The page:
Coiba, wild nature
Coiba, a wild paradise where forest and water claim the right to continue untouched; a time capsule presenting evidence of the natural world that existed before Panama emerged from the bottom of the sea; a terrestrial break in the middle of an immense maritime corridor where whales, sharks, turtles, and dolphins move freely through borderless waters, from south to north and north to south, marking a territory that is theirs alone. Panorama de las Américas went on an expedition to the last wildlife refuge in the tropical Pacific.
By Margarita de los Ríos
Photos: Javier Pinzón and Alejandro Balaguer
How to approach Coiba? The question bothered us for several weeks as we prepared for this expedition. It’s possible to describe this island and its surroundings as a wild territory, where forest and water conspire to make life difficult for human beings. But it may be wiser to approach it as a sanctuary: a window that the planet offers us so we can observe the variety of shapes, colors, sizes, and forms of life that existed before the presence of humans altered everything. We decided to take a mystical approach: observe, admire, and be grateful. Few untouched paradises remain on this earth and Coiba, one of the greatest, is within our reach.
After a long debate over the best port of departure, we schedule a date to meet our guide, Ángelo Solanilla from Pacific Adventure Tours, in the port of El Banco (Veraguas province). Leaving from Las Lajas beach at 4 a.m., we arrive at El Banco at 7 o’clock and easily spot his 26-foot boat thanks to its bright colors, which stand out in the mist.
The panorama in front of us is silvery, as it is during much of the year, but a ray of light on the horizon promises some sun for our expedition. The sea is “platito” (a little dish), as Panamanians refer to a calm sea without waves, and our boat, with its two 140HP Suzuki engines, motors along smoothly. Less than an hour later, the island of Coiba comes into view with its frizzy green wig and its yellow lace collar of sand.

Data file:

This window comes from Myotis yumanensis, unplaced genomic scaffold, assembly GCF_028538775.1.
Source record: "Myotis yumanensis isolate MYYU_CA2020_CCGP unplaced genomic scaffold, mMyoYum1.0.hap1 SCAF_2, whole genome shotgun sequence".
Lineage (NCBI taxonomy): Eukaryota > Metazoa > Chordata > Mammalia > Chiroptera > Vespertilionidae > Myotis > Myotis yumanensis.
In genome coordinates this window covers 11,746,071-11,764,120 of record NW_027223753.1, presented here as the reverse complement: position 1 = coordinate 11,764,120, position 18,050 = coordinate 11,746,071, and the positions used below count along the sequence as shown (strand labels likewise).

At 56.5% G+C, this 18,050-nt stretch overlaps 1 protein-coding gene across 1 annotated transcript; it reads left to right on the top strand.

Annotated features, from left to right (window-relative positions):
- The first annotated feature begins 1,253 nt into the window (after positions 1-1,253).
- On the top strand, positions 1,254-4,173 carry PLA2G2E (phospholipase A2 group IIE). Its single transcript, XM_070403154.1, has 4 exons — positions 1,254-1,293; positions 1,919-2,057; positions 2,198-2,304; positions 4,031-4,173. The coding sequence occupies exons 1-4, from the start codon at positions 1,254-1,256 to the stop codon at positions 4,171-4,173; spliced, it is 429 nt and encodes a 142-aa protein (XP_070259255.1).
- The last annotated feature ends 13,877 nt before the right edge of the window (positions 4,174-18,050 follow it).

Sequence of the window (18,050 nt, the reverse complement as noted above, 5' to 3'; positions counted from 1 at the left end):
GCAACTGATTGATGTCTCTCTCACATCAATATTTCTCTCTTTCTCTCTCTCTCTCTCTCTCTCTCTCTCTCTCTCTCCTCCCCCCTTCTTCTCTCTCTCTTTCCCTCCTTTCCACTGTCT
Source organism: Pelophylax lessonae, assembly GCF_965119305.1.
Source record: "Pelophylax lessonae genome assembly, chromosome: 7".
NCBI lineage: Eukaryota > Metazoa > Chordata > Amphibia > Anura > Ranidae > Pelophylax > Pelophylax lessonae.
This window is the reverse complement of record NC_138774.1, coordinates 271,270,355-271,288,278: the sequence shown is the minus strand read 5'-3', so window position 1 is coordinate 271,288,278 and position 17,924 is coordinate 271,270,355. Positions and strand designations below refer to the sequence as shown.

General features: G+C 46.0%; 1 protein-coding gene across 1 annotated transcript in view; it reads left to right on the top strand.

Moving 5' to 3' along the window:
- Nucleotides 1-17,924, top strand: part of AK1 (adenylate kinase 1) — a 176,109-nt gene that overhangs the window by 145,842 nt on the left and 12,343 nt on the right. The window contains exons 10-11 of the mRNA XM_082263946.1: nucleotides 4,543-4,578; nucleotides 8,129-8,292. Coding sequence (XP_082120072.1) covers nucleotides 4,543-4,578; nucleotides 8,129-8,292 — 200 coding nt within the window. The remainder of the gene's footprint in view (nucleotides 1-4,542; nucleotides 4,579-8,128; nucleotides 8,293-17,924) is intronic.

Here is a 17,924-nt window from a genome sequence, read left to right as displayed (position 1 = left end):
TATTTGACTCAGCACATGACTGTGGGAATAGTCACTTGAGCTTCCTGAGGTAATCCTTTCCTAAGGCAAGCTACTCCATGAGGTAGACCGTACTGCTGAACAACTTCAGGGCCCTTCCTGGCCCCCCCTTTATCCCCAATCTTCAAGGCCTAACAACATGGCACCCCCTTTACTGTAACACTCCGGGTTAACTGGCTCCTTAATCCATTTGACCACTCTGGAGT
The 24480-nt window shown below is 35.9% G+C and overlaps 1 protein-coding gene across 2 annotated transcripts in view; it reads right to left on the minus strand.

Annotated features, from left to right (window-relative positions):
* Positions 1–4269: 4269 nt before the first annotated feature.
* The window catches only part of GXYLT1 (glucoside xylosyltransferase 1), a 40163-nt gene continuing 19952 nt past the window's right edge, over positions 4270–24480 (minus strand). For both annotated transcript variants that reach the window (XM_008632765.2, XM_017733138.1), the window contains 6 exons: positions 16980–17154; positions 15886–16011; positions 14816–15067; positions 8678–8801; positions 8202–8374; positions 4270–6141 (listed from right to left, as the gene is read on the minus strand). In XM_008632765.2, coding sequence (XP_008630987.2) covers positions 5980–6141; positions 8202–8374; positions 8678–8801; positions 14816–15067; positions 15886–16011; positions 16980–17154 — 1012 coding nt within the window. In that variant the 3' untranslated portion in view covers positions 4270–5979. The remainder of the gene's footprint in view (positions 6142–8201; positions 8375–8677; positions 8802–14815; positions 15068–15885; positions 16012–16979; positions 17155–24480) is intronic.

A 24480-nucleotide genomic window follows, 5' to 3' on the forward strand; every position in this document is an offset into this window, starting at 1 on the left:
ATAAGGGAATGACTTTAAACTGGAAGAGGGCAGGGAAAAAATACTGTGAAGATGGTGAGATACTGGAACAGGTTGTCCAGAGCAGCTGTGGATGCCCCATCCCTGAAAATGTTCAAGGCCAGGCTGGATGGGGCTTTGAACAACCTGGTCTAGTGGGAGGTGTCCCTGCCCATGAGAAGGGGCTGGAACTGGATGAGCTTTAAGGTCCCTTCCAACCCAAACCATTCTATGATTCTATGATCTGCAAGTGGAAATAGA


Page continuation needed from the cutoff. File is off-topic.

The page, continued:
We barely have enough time to jump onto the beach before a ruckus catches our attention: a family of macaws flies overhead, squawking in a disorderly chorus. It is one of the last wild populations of scarlet macaws in all of Panama. They are generous in their welcome, pausing in the palm trees that shade the visitor center to give us enough time to take pictures.
Near the visitor center is the Sendero del Mono, a path climbing to the upper part of the island that provides a wonderful panoramic view. It’s a great place to observe the largest still-uninhabited forested tropical island in the region. This enormous “broccoli” covers some 193 square miles and is home to 1,400 species of vascular plants such as ceibas, espavés, and spiny cedars. Across its skies fly 147 species of birds and over its soil crawl 39 species of amphibians and reptiles. Scientists have noted a high degree of speciation due to isolation among its 36 species of mammals and have identified at least one new species of agouti and three subspecies of howler monkeys, opossums, and deer.
Coiba, as Ángelo tells us, is like a “time capsule.” The island existed sixty million years before Panama emerged from the bottom of the sea, connecting two continents and separating the oceans. What we’re seeing began long before humans appeared on Earth.
And, as amazing as it sounds in the 21st century, parts of this jungle have yet to be touched by humans. Or at least by modern humans; there is evidence that the island was visited by pre-Hispanic communities in remote times.
It’s not visible from where we are, but if we were to navigate towards the Boca Grande estuary we would witness the island’s slow transition from land to water: the land becomes forested with cativals —trees that grow in freshwater wetlands—and, as they approach the sea, they are replaced by mangroves—trees that grow on land flooded with salt water. Beyond that, there is nothing but 840 square marine miles that preserve, among other treasures, a 333-acre coral reef, the second largest in the eastern central Pacific and the largest in the Central American region.
Ángelo hurries us along; if we want to enjoy the “double beach” on Cocos Island, we’ll have to arrive before the tide comes in. Shortly before reaching the island, we jump out of the boat with our snorkels. The water is warm and transparent and under its mirror-like surface lies a rocky complex full of life. In less than fifteen minutes we spot a whitetip shark swimming along the sandy bottom, a black starfish with red spots, the characteristic Pacific starfish, a giant stingray, a puffer fish, and a huge school of barracudas.